The poll found that sign-up success translated into higher approval for the health care law. Among those who succeeded in purchasing coverage, 51 percent back the law, compared with 30 percent among those who tried to sign up and weren’t successful.

In the tiny coastal Oregon town of Reedsport, locksmith Marvin Plunkett says he’s disappointed that public opinion about the law remains so negative. He was able to gain coverage through the state’s expanded Medicaid program.

Plunkett recalled former Alaska Gov. Sarah Palin’s discredited charge that the law would set up “death panels” to judge whether seniors should receive medical care. “The truth about it is pretty mundane,” he said. “But the lies are really exciting and emotional.”

The AP-GfK Poll was conducted May 16-19, 2014 using KnowledgePanel, GfK’s probability-based online panel designed to be representative of the U.S. population. It involved online interviews with 1,354 adults, and has a margin of sampling error of plus or minus 3 percentage points for all respondents.

___

Associated Press News Survey Specialist Dennis Junius contributed to this report.

Online:

AP-GfK Poll: http://www.ap-gfkpoll.com.

_______________________________________________________

Copyright  © 2014 Capitol Hill Blue

Copyright  © 2014 The Associated Press  All Rights Reserved

4 Responses to Most Americans still unimpressed with Obamacare

  1. observer

    May 24, 2014 at 5:17 pm

    The last time I checked, a majority of the population had a negative view of the ACA (Obamacare). However, that includes two groups: (1) Republicans (mostly) who don’t like the law, and (2) others who think the ACA doesn’t go far enough, and who favor a Canadian-type single payer system. (I’m in this second group)

    So far, Obamacare as signed up 8 million people, but the number of people without health insurance was 42 million !!

    If the Republicans think they can win elections solely by opposing Obamcare, without proposing anything better, they’d better think again.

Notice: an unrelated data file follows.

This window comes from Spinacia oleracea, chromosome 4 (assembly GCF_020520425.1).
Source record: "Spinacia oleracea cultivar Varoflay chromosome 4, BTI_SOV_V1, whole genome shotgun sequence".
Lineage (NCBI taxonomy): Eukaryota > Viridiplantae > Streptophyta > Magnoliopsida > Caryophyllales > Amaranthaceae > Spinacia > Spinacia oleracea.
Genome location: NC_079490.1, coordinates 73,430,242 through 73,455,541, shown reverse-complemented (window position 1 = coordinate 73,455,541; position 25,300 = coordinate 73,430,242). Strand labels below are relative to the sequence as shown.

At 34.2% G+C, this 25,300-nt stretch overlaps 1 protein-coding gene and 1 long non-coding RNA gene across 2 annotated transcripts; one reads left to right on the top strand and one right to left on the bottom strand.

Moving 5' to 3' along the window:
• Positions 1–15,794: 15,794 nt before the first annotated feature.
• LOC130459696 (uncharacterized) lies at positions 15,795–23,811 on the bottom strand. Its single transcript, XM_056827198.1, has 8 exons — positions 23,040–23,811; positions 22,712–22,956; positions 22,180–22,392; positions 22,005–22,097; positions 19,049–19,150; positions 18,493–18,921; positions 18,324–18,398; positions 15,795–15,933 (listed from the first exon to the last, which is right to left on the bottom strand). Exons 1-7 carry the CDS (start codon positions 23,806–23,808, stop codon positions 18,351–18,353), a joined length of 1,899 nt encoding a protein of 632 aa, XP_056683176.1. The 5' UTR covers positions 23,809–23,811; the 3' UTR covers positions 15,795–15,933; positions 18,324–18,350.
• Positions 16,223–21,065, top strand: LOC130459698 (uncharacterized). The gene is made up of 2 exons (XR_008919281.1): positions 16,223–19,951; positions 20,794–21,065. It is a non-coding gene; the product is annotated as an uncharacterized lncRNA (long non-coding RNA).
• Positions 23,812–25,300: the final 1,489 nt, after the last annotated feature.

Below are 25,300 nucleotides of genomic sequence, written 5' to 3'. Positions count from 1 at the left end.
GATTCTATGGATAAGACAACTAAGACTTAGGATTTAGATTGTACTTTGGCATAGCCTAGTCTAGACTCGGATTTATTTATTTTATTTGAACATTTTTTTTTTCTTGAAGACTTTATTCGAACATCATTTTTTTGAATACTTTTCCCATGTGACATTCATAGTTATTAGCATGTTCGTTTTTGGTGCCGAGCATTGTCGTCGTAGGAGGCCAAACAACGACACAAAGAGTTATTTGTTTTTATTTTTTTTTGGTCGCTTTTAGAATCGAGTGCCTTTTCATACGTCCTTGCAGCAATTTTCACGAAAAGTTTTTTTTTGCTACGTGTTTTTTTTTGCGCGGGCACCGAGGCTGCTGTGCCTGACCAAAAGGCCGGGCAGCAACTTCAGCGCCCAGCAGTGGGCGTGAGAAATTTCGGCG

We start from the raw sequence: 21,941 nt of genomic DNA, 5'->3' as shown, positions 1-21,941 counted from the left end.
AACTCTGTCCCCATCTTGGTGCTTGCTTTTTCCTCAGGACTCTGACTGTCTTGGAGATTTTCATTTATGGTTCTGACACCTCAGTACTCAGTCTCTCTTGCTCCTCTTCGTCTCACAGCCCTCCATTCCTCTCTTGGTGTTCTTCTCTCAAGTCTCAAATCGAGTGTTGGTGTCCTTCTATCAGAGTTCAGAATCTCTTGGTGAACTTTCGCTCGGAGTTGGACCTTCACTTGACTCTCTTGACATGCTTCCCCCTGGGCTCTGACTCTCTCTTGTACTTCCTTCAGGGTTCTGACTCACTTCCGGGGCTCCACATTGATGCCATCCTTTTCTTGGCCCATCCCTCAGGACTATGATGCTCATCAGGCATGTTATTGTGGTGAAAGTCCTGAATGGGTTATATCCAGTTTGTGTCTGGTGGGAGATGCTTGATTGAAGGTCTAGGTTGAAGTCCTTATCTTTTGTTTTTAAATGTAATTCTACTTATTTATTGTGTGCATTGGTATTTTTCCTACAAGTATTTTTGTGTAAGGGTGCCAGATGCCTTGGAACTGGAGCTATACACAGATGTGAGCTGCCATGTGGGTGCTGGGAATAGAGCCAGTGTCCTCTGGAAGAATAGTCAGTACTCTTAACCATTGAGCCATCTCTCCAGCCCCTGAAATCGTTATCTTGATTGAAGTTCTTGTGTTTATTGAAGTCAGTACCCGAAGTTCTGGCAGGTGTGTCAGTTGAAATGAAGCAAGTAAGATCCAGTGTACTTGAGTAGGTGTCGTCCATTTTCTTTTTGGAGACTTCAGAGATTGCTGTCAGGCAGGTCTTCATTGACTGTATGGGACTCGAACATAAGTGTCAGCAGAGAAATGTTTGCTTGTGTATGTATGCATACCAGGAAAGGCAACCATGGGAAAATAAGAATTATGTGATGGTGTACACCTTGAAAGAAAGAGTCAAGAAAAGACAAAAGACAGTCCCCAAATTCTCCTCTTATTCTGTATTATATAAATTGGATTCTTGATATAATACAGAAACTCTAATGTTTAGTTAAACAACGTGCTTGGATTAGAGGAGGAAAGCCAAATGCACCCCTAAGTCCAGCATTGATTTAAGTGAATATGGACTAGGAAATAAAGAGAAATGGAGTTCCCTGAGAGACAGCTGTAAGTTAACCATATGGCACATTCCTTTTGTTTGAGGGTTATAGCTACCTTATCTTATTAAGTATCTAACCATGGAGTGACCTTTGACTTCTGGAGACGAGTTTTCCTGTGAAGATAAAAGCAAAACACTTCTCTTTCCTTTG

2. Pondering_It_All

    May 24, 2014 at 7:35 pm

    And if they think they can win by threatening to take insurance coverage away from sick children who could never be covered before ACA, they are in for a big surprise: That kind of threat creates highly-motivated opponents. Not just people who oppose you for ideological reasons or party loyalty, but people who are willing to do anything to defeat you. They are qualitatively different, and not just numbers in polls or election results.

    If they actually succeeded in killing ACA, some tiny (but real) percentage of the parents of the resulting dead children would dedicate their lives to making those lawmaker’s live miserable and short. (Note: This is NOT a threat, but rather just an observation about human behavior.)

  3. blutodog

    May 24, 2014 at 10:58 pm

    I’m part of the group that thinks Obamacare was just another sell-out by politicians to the so called Health Ins. Industry and that it actually to some degree makes the situation worse , by enshrining a private / public approach which I oppose. We have NO need for a parasitic Health Ins. Industry, Obama could have by fiat expanded Medicare to everyone. He chose instead to turn millions over to the health Ins. Corps. that now essentially own their bodies and if they don’t pay them they get the Gov’t to fine you. People that approve of this approach compare it to car Ins. that your required to have if you own a car. One BIG difference , you don’t need any car Ins. if you don’t drive or don’t own a car? With this you don’t have that choice. Nobody should ever be forced to buy someone else’s private product by Gov’t mandate. It’s extortion let’s not try and dress it up as something else.

  4. woody188

    May 28, 2014 at 6:42 am

    The IRS should probably check out Henry Kulik’s records. They own Mom’s Italian Water Ice in Hatfield, PA and only accept cash. Something kooky must be going on for them to get subsidized coverage. Probably not politically correct to go after a disabled person but everyone needs to pay their fair share.